Franklin Covey wrote this as the second of his 7 habits of Highly Effective People, “Begin with the End in Mind, which means to begin each day, task, or project with a clear vision of your desired direction and destination, and then continue by flexing your proactive muscles to make things happen.”
I call this having an outcome picture. A picture in your mind that depicts the end result or outcome.
Do you realize that most of us think with the end in mind? Remember when you began and completed a recent project? It could have been reorganizing your kitchen cupboards, finishing a quilt, or cleaning the house.
Chances are that thoughts about the end result motivated you to get going on it. We do this without consciously recognizing it. I’m proposing, as Mr. Covey has, to try using this technique consciously with work, home projects, or with your own mental health.
That doesn’t mean we always reach the picture we had in mind when starting the project. We all can relate to that, right? It’s easy to get distracted and off course, forgetting the outcome we were headed for. Keep reading to find out what to do, when you get off course to the goal.
Let’s imagine that you started your day with an outcome picture of certain events you knew were to take place as the day unfolds. Do this BEFORE you begin your projects. See if you feel added motivation to complete projects.
Every architect or builder has the end blueprint in mind as they begin the build. As one architect says, “We can see the end result and the hundreds of tiny steps between an initial design sketch on a napkin to the final paint touch up on your finished project.”
Every quilter buys the pattern, the fabric and puts the hours into the project looking at the picture of the beautiful quilt it will become.
When you start a 1000-piece puzzle, you keep looking at that beautiful picture on the box, as you seek out the right pieces.
I heard an analogy once of starting out on a trip without a plan to get to a new destination. If you didn’t study a map, or use your GPS to guide you, but got in the car and started turning on different roads, would you ever reach the destination? In this context, the end result picture is the map.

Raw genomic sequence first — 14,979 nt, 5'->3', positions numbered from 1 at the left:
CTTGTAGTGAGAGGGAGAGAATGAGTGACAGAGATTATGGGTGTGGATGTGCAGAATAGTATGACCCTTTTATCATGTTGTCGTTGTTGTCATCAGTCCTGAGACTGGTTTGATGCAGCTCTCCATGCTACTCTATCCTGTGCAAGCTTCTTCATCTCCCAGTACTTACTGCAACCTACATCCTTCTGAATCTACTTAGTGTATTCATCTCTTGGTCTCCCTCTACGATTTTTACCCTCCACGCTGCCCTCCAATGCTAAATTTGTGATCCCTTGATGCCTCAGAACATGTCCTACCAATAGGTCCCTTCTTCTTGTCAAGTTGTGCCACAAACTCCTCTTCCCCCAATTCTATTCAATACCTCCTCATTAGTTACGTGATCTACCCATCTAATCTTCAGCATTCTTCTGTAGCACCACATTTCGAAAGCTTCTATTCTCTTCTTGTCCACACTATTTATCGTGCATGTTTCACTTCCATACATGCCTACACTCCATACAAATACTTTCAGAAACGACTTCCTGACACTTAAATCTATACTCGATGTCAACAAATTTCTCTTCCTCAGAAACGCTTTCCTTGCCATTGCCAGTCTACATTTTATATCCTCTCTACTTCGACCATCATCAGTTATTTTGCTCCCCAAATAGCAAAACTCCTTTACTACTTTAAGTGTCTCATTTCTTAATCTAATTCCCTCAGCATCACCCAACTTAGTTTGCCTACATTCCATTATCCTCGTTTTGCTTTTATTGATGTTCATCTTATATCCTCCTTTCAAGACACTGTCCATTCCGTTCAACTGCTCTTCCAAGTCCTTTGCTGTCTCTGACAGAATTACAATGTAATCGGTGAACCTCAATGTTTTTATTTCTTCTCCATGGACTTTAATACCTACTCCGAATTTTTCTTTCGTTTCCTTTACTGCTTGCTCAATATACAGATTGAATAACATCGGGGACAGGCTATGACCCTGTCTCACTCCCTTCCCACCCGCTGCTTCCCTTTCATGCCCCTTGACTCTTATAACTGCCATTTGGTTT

When I was 40 years old, I decided I would ski a Cross Country Ski marathon. What a wild idea. I’m not the most athletic type. Nevertheless, I wanted to do some kind of marathon in my lifetime yet wasn’t sure it would be possible for me as I kept celebrating birthdays!
I purchased the right ski gear, trained in cold snowy conditions, and stayed in the best shape possible. My goal was having my own sense of accomplishment of doing a marathon and the medal they would give me at the end of the race.
The day came, and I skied the best I could, but was stopped at the halfway mark because my time was too slow. That was a disappointment, and thoughts about giving up on the goal were swirling around in my head for several months.
I kept at it though, trying again the next year, armed with a better understanding of the challenge ahead of me. I trained when no one else was out skiing and I’d rather be warm in my home. Sometimes the snow and cold wind would whip around making me wonder what the heck I was doing!
I skied 32 miles on marathon day, and they put a ribbon with a beautiful medal over my neck when I crossed the finish line. That was my motivation, and I accomplished it! I sure didn’t win any records for speed, but I had the medal around my neck, exactly like in the outcome picture in my mind all those snowy training hours.
What’s your challenge today, or any day? It could be starting a small exercise routine, knocking out sugar from your diet, or cleaning out an overstuffed closet in your home. What outcome picture can you clearly form of your challenge?
Try this. Sit in a quiet space, close your eyes, and see if you can get a clear picture of what it looks like when the challenge has been met. Sight, sounds, tastes, feelings… use all that applies to make the picture real.
I’ve found with young kids, rather than telling them to clean their room, you divide the room into four equal sections, and ask them to clean one section at a time, one day at a time.
Try that on yourself. When you have a big overwhelming area to unclutter, do one small part of it. See yourself in an exercise routine, one time a week to begin with.
The idea here is to start, keep the outcome in mind, and keep at it. What if you don’t make it, get distracted, or just lose interest? Franklin Covey has his answer in the quote above, “continue by flexing your proactive muscles to make it happen.”
My advice it to start over. Is the outcome picture still one that you truly want? If not, time to change it. Has that picture morphed into something more realistic or more challenging? Dust off the picture, change it to what it needs to be now, then flex your imagination muscles to make it happen.
Do you have examples where the outcome picture, or starting with the end in mind, helped you accomplish a large goal? Have you dropped a goal that you know you need to pick up again? Will you give this a try to accomplish something big or small in your day, week, or year?